We bully ourselves into submission to the collective. Part of the flurry of responses to Susan Boyle last week comes from the fact that she did not wait until her eyebrows were plucked, her hair dyed, or clothes redone, to sing. She sings because she has a song in her that needs singing. She’s been given a voice, and regardless whether the audience is ready or not, she steps up and gives it her all. This, my friends, is resilience. We cheer because she is like ‘every woman,’ every man: that sort of courageous soul who goes about their life, and suddenly, they’re seen and valued.
Of course, for the brave men, women, and children who step out, like Susan, there comes a silent, and, sometimes, not so silent chant: “Who does she/he think she/he is?” I don’t get to do what she is doing. It’s not fair.” As in the tale I mentioned in my last post, “The Ugly Duckling” there is a strong injunction to get back with the flock, resume your Twittering, and forget about your need to create a more meaningfully expressive life. A collective cry goes out to fall back in line, and mute your Light. I remember, myself, in first grade having the awareness that if I continued to raise my hand to give answers, (I loved school early on), then I wouldn’t be invited to birthday parties, because it wasn’t cool to like school.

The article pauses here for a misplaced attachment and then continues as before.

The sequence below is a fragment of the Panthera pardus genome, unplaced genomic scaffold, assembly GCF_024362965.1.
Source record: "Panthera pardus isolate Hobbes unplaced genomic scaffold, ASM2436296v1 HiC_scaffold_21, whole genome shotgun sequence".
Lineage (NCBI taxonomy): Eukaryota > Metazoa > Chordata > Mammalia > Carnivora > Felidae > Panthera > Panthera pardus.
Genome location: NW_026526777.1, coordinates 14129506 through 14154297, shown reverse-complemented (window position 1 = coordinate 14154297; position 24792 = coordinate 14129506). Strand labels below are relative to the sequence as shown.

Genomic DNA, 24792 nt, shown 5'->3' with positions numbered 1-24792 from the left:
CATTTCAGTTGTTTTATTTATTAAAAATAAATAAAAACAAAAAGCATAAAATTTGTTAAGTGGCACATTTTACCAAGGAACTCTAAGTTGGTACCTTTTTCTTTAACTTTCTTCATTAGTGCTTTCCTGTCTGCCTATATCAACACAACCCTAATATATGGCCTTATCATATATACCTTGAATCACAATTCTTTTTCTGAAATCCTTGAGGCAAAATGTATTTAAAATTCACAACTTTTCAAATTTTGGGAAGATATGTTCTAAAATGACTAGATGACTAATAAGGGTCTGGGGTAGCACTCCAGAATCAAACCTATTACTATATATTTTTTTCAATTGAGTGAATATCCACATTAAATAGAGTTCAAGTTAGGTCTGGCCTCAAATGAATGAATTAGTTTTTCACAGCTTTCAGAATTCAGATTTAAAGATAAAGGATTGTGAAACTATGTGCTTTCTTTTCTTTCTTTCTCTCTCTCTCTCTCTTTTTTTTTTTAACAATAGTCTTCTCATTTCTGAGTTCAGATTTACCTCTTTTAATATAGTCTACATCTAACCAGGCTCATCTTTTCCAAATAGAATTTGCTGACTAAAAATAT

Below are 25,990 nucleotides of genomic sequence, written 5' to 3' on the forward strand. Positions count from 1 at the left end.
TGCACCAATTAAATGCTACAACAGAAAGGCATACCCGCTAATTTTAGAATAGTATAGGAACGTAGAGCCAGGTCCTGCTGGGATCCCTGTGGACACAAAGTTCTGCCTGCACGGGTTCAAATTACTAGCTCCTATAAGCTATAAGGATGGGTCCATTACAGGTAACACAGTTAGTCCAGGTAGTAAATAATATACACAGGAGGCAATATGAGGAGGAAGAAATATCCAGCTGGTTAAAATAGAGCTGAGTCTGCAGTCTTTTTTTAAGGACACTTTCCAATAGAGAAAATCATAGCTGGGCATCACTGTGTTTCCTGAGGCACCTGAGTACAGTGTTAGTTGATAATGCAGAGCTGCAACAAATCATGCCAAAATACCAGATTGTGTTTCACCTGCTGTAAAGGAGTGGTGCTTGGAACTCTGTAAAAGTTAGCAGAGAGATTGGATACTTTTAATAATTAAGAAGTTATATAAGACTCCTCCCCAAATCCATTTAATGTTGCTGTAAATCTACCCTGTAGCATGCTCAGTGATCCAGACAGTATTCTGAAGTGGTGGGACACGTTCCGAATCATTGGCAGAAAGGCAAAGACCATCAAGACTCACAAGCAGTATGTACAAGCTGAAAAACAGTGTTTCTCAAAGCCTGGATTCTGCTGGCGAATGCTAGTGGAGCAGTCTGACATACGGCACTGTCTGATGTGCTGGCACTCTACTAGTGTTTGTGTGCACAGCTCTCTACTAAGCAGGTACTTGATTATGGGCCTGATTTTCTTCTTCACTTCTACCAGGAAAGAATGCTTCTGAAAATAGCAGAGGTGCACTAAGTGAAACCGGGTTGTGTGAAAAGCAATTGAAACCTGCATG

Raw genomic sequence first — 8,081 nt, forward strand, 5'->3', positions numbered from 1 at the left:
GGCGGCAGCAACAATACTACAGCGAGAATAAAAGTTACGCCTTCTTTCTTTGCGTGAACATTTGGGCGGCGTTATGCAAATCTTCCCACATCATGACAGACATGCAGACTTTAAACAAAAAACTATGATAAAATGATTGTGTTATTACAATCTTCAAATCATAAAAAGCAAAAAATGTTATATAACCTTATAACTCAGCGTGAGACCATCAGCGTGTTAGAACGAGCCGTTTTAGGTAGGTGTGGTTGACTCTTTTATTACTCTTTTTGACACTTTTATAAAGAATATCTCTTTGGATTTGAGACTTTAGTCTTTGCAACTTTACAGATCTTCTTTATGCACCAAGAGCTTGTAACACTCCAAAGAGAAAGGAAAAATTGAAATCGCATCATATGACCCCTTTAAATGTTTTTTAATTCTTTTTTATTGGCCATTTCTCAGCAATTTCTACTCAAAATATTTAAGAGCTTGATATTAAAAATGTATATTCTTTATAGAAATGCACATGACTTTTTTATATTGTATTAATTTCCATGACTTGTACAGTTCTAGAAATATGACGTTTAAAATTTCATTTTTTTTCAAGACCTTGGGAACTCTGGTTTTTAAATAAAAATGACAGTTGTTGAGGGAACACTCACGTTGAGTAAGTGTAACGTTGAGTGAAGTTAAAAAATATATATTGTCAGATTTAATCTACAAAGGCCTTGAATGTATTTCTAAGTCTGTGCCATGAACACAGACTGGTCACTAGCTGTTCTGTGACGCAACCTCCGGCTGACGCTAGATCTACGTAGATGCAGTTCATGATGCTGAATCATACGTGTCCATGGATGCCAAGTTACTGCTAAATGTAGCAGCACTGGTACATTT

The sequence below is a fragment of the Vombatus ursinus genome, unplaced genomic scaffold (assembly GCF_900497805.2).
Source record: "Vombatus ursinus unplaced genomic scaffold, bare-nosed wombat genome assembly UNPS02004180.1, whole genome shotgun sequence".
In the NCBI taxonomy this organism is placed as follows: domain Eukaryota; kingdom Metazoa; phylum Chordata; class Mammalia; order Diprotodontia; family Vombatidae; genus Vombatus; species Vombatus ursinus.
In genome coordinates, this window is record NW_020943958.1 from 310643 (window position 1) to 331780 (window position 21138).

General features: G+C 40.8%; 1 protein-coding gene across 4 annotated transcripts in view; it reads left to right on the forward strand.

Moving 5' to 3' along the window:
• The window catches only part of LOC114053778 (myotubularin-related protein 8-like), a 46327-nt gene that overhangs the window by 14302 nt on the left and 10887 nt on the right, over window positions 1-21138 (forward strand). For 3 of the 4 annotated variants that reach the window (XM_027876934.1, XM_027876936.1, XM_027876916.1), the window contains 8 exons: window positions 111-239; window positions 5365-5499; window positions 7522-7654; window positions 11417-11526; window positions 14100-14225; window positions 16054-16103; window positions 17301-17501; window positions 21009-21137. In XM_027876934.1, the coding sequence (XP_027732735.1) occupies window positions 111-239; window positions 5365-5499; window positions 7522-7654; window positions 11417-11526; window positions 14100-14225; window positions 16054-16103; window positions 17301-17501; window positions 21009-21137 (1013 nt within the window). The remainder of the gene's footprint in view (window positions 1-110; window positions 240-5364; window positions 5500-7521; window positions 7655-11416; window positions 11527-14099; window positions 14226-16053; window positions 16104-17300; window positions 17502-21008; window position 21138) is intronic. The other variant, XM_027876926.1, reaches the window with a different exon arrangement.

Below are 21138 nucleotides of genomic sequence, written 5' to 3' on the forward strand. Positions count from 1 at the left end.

I am sharing this with you in response to a reply I got that broke my heart. One blogger wrote, and I paraphrase, that he had no gifts or talents, and his friends didn’t think so, either. Listen, everyone has a talent. It might not be known yet. Others might not be reflecting it back to us, yet. Perhaps we keep ourselves so distracted by ‘to dos,’ or get caught in the driver’s seat of other people’s emotional ambulances, that we deny ourselves the time it would take to focus on what is truest in our nature. Maybe we are hanging out, waiting for ‘perfect conditions,’ that will not come, or permission, that will not arrive. The only question is when are we willing to give ourselves permission to come more fully alive, and serve the gift of life today, even if we look different, seem different, to sensitive, too smart, too creative?